In simplest terms, MIDI is the message system used by the equipment. USB is the physical communication link over which those messages are sent. Drawing a parallel to computers and the Internet, MIDI would be like TCP/IP, while USB would be like the Cat5 Ethernet.
The P105 is "MIDI-compliant", in that it will transmit and receive standard MIDI messages; what it lacks is the older DIN 5-pin connectors traditionally used to connect MIDI-compliant hardware (as well as a host of other things, from computer keyboards to printers, in bygone days). Instead, the MIDI signals are sent to the computer over the USB connection, with the OS creating a virtual pair of MIDI input/output ports for MIDI-compliant software to use to interface with the device.
MIDI-over-USB suits the needs of the average home recordists, who use the keyboard to control computer software (such as a DAW, softsynth or sampler). The USB connection, however, doesn't work with most hardware MIDI modules, such as hardware synths or step sequencers. You almost certainly don't have any of these, but it can be a concern to vintage enthusiasts who score a rackmount analog synth and then find their keyboard can't control it (or the round trip through the computer introduces unacceptable latency).
So, your P105 and Launchpad can be used together, and the Launchpad can even be used to send messages to the P105 (and vice-versa if you really want to), but you'll need a computer (with the appropriate number of USB 2.0 or 3.0 ports) and probably some software (the video's using a DAW application, Ableton 8, to handle the looping and layering). You can't just plug the Launchpad into the P105 and expect them to talk to each other.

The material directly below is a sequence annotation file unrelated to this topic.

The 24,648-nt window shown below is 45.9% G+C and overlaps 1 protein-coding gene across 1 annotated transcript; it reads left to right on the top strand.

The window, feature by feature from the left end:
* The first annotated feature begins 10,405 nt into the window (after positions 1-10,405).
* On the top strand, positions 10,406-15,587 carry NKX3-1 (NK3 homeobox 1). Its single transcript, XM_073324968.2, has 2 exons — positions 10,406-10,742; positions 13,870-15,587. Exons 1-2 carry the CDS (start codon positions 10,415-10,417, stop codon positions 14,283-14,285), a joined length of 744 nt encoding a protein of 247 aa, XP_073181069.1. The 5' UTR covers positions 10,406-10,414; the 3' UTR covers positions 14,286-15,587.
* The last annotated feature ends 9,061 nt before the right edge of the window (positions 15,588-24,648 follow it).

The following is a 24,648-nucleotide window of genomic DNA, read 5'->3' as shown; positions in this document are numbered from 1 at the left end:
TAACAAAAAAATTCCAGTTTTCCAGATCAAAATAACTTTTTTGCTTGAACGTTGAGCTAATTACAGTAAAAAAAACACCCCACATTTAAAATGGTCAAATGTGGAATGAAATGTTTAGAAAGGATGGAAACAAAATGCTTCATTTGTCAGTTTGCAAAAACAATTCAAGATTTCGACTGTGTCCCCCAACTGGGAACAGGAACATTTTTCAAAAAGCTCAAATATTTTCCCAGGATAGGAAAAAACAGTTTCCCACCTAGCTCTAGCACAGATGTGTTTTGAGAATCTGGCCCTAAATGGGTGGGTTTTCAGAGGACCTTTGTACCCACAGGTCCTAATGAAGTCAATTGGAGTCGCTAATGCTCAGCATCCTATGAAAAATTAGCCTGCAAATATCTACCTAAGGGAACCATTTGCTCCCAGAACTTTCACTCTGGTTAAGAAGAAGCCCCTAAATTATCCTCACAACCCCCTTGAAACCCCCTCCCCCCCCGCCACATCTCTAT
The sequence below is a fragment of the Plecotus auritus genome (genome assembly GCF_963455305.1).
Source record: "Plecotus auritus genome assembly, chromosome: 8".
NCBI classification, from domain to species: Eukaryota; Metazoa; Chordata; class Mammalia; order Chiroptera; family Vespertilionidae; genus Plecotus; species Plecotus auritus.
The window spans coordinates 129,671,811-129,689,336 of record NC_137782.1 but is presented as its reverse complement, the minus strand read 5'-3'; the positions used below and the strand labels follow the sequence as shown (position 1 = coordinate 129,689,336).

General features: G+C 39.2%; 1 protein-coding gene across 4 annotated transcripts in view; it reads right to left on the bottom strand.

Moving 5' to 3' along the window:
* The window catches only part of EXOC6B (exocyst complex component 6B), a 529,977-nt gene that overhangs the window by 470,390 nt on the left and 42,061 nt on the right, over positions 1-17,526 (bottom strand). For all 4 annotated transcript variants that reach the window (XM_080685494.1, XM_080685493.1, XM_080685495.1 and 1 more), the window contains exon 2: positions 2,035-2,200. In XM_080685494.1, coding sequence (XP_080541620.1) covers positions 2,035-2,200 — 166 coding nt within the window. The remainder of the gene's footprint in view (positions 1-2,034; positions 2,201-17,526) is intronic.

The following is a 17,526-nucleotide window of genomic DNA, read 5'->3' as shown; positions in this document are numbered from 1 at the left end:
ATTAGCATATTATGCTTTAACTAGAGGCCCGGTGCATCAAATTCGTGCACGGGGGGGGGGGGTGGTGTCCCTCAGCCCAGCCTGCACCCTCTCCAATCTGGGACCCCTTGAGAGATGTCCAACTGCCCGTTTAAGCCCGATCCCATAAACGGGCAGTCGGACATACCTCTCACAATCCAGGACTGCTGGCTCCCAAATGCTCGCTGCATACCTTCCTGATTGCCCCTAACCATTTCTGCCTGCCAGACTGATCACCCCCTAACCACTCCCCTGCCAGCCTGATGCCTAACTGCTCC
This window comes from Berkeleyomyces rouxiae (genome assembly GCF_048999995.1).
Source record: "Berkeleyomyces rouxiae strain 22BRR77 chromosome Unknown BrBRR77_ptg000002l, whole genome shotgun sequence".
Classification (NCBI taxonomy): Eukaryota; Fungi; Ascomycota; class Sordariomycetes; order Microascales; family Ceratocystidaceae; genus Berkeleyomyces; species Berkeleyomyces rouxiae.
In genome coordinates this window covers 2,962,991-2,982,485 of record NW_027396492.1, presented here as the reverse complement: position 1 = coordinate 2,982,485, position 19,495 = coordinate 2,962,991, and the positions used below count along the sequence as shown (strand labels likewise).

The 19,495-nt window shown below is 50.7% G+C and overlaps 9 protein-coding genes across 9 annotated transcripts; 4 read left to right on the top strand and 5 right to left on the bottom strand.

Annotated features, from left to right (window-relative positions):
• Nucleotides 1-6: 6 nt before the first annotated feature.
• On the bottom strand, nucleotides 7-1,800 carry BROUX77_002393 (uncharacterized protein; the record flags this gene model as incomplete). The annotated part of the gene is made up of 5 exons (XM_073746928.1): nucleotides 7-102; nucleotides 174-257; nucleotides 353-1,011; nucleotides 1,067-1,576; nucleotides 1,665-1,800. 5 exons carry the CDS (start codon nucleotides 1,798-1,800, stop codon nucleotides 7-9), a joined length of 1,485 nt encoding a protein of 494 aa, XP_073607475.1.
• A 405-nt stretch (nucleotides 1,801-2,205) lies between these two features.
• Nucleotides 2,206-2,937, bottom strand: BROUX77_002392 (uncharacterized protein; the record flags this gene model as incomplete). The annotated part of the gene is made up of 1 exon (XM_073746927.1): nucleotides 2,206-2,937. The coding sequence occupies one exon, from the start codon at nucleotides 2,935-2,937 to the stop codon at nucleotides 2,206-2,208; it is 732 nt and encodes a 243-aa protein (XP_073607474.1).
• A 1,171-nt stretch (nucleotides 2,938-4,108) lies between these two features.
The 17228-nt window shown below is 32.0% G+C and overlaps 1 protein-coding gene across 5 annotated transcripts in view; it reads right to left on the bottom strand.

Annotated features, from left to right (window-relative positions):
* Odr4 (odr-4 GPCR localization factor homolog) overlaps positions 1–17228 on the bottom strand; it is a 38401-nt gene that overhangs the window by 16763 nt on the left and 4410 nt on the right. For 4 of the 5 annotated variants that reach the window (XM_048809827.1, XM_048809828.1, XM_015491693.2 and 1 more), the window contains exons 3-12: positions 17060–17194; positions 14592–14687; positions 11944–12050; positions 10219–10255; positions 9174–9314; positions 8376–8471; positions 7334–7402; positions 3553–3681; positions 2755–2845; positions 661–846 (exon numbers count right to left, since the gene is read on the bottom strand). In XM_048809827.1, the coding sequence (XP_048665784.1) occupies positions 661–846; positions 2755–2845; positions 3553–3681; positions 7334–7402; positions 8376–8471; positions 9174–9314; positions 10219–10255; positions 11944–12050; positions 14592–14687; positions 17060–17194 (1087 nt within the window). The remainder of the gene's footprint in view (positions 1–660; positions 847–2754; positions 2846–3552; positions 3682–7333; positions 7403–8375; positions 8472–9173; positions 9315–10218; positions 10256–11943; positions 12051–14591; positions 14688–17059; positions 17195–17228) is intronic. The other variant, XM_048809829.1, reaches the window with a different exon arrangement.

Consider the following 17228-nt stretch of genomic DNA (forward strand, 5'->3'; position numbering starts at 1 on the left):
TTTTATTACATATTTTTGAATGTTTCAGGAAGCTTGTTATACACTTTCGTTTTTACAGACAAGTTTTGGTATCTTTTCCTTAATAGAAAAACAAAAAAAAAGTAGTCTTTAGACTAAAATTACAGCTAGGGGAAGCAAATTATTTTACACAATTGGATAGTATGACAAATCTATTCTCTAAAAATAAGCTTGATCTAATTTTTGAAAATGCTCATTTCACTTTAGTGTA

As for product recommendations, this isn't really the place. I will say that the P105 is very good at what it is, which is a home-quality digital piano, perfect for student use. It's about as inexpensive as you want to mess with in that vein; there are cheaper, in all senses of the word, but you'll be able to tell. It isn't really designed to be used with a DAW, although it has the basic ability to interface with a computer for recording/playback of MIDI signals. If you want to save a little money and don't mind needing a computer to make noise, look for a good used hammer-weighted MIDI controller in the $400-$600 range; the money you're spending there will be in the quality and feel of the keys, instead of into the patch library (which you probably won't be using with the keyboard plugged into a PC), and you'll probably get a few additional controls for DAW/track control that you'll no longer have to map to the Launchpad.